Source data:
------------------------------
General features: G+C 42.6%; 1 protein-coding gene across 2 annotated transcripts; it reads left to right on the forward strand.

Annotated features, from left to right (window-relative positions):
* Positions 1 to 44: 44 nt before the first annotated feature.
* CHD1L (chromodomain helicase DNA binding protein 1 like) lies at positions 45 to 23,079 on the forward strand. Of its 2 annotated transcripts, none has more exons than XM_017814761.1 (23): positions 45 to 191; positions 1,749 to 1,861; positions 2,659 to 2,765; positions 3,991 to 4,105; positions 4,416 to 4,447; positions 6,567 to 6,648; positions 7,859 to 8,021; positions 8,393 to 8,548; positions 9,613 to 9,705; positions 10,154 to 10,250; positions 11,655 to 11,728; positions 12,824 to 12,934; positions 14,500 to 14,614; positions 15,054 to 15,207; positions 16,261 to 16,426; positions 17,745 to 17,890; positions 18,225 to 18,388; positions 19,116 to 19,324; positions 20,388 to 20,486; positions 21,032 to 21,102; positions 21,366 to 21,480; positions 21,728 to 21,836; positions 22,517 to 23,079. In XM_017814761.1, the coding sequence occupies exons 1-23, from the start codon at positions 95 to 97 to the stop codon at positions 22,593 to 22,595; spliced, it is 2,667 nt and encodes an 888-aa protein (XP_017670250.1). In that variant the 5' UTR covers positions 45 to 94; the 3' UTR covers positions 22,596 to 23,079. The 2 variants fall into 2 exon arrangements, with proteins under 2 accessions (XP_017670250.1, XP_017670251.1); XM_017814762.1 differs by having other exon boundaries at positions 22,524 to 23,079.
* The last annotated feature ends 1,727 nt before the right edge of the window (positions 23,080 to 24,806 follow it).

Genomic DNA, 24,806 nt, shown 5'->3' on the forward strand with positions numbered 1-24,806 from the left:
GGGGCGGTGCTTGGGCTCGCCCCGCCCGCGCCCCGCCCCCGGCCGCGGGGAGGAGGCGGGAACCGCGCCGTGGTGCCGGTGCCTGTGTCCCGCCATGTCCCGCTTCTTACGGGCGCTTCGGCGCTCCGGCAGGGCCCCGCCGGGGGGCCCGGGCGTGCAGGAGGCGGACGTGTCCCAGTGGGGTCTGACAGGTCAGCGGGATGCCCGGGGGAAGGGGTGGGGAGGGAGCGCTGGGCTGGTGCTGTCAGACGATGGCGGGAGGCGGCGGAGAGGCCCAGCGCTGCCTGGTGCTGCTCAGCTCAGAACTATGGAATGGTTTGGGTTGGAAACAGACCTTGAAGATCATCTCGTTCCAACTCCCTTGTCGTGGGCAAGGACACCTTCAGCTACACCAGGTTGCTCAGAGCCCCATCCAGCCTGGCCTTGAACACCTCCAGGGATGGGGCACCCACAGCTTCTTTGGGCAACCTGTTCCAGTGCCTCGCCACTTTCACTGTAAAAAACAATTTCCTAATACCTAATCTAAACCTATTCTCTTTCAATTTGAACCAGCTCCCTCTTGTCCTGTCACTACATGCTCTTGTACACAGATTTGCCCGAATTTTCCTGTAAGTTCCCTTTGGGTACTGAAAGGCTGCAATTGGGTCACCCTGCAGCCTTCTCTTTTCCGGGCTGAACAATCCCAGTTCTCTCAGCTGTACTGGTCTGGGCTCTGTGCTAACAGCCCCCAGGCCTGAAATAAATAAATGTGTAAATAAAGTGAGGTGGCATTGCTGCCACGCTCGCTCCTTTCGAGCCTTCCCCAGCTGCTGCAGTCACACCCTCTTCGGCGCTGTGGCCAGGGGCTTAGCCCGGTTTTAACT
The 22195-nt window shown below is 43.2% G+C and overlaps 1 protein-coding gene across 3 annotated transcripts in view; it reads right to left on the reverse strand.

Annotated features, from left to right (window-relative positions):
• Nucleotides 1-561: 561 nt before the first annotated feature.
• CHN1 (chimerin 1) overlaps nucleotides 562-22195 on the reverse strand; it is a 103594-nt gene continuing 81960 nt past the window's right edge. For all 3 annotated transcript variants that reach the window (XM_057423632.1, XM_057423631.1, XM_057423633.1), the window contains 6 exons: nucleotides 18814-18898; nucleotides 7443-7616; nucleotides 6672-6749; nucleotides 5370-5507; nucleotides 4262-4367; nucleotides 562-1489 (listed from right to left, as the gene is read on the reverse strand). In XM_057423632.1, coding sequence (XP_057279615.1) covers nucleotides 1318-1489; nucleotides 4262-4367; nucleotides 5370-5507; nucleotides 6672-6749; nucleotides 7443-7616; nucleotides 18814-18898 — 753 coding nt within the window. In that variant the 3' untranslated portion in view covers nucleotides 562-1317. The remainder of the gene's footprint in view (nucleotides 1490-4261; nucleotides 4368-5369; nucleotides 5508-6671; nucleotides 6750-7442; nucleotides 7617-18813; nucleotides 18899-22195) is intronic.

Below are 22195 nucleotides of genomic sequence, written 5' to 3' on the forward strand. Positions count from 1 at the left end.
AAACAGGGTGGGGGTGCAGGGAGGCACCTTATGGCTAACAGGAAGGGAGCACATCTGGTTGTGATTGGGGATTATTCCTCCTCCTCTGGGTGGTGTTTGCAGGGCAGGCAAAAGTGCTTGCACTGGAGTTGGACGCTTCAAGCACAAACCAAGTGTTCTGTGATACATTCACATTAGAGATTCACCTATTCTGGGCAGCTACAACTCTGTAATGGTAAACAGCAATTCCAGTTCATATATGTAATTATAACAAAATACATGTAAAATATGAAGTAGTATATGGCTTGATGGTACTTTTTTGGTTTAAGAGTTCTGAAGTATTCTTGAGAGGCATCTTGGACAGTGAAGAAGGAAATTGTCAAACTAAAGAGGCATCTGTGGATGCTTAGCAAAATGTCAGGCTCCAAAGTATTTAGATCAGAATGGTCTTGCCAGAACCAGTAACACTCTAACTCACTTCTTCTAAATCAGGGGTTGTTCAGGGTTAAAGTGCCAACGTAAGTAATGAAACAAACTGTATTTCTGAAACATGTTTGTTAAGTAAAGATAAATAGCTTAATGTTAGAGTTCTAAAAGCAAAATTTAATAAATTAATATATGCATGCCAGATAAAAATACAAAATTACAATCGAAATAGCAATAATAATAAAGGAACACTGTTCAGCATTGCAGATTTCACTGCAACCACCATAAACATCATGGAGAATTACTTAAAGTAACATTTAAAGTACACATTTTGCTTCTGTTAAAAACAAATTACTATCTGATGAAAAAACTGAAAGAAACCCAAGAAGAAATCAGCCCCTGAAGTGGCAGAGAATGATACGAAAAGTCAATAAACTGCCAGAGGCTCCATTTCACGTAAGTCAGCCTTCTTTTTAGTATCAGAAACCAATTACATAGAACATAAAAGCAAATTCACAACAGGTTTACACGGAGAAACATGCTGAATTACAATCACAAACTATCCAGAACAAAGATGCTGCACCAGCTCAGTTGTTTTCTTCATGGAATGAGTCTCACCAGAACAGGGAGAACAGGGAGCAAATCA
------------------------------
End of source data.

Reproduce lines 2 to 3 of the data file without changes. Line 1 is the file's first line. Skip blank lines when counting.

Annotated features, from left to right (window-relative positions):
* Positions 1 to 44: 44 nt before the first annotated feature.